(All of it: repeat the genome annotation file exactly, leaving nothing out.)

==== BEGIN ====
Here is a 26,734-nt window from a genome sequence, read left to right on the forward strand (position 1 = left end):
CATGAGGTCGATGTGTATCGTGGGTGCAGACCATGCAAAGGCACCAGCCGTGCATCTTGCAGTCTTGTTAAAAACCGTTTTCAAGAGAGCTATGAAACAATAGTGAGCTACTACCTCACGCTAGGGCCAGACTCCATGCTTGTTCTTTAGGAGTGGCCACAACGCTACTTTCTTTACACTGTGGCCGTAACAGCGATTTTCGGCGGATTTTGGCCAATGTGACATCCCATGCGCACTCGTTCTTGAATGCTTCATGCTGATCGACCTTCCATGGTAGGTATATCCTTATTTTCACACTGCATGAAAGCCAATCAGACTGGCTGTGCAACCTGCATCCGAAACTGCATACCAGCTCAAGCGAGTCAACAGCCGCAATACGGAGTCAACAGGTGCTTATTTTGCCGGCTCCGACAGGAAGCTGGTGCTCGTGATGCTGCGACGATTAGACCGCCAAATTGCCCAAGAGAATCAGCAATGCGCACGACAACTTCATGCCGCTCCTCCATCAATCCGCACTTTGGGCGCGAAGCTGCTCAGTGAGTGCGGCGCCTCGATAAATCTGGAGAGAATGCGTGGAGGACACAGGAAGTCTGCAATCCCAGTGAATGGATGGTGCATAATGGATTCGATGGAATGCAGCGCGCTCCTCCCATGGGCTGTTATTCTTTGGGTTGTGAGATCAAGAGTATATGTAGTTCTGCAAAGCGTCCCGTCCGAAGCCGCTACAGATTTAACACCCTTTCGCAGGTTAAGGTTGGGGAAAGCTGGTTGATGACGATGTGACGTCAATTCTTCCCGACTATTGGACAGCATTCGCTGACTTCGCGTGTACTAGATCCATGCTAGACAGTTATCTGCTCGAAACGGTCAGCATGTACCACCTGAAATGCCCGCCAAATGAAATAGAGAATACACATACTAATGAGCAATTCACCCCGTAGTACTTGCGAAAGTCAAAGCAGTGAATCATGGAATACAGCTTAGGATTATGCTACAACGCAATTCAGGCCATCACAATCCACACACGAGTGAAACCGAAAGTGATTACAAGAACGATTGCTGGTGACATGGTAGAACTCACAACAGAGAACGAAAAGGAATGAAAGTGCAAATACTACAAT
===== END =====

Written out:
Here is a 26,734-nt window from a genome sequence, read left to right on the forward strand (position 1 = left end):
CATGAGGTCGATGTGTATCGTGGGTGCAGACCATGCAAAGGCACCAGCCGTGCATCTTGCAGTCTTGTTAAAAACCGTTTTCAAGAGAGCTATGAAACAATAGTGAGCTACTACCTCACGCTAGGGCCAGACTCCATGCTTGTTCTTTAGGAGTGGCCACAACGCTACTTTCTTTACACTGTGGCCGTAACAGCGATTTTCGGCGGATTTTGGCCAATGTGACATCCCATGCGCACTCGTTCTTGAATGCTTCATGCTGATCGACCTTCCATGGTAGGTATATCCTTATTTTCACACTGCATGAAAGCCAATCAGACTGGCTGTGCAACCTGCATCCGAAACTGCATACCAGCTCAAGCGAGTCAACAGCCGCAATACGGAGTCAACAGGTGCTTATTTTGCCGGCTCCGACAGGAAGCTGGTGCTCGTGATGCTGCGACGATTAGACCGCCAAATTGCCCAAGAGAATCAGCAATGCGCACGACAACTTCATGCCGCTCCTCCATCAATCCGCACTTTGGGCGCGAAGCTGCTCAGTGAGTGCGGCGCCTCGATAAATCTGGAGAGAATGCGTGGAGGACACAGGAAGTCTGCAATCCCAGTGAATGGATGGTGCATAATGGATTCGATGGAATGCAGCGCGCTCCTCCCATGGGCTGTTATTCTTTGGGTTGTGAGATCAAGAGTATATGTAGTTCTGCAAAGCGTCCCGTCCGAAGCCGCTACAGATTTAACACCCTTTCGCAGGTTAAGGTTGGGGAAAGCTGGTTGATGACGATGTGACGTCAATTCTTCCCGACTATTGGACAGCATTCGCTGACTTCGCGTGTACTAGATCCATGCTAGACAGTTATCTGCTCGAAACGGTCAGCATGTACCACCTGAAATGCCCGCCAAATGAAATAGAGAATACACATACTAATGAGCAATTCACCCCGTAGTACTTGCGAAAGTCAAAGCAGTGAATCATGGAATACAGCTTAGGATTATGCTACAACGCAATTCAGGCCATCACAATCCACACACGAGTGAAACCGAAAGTGATTACAAGAACGATTGCTGGTGACATGGTAGAACTCACAACAGAGAACGAAAAGGAATGAAAGTGCAAATACTACAAT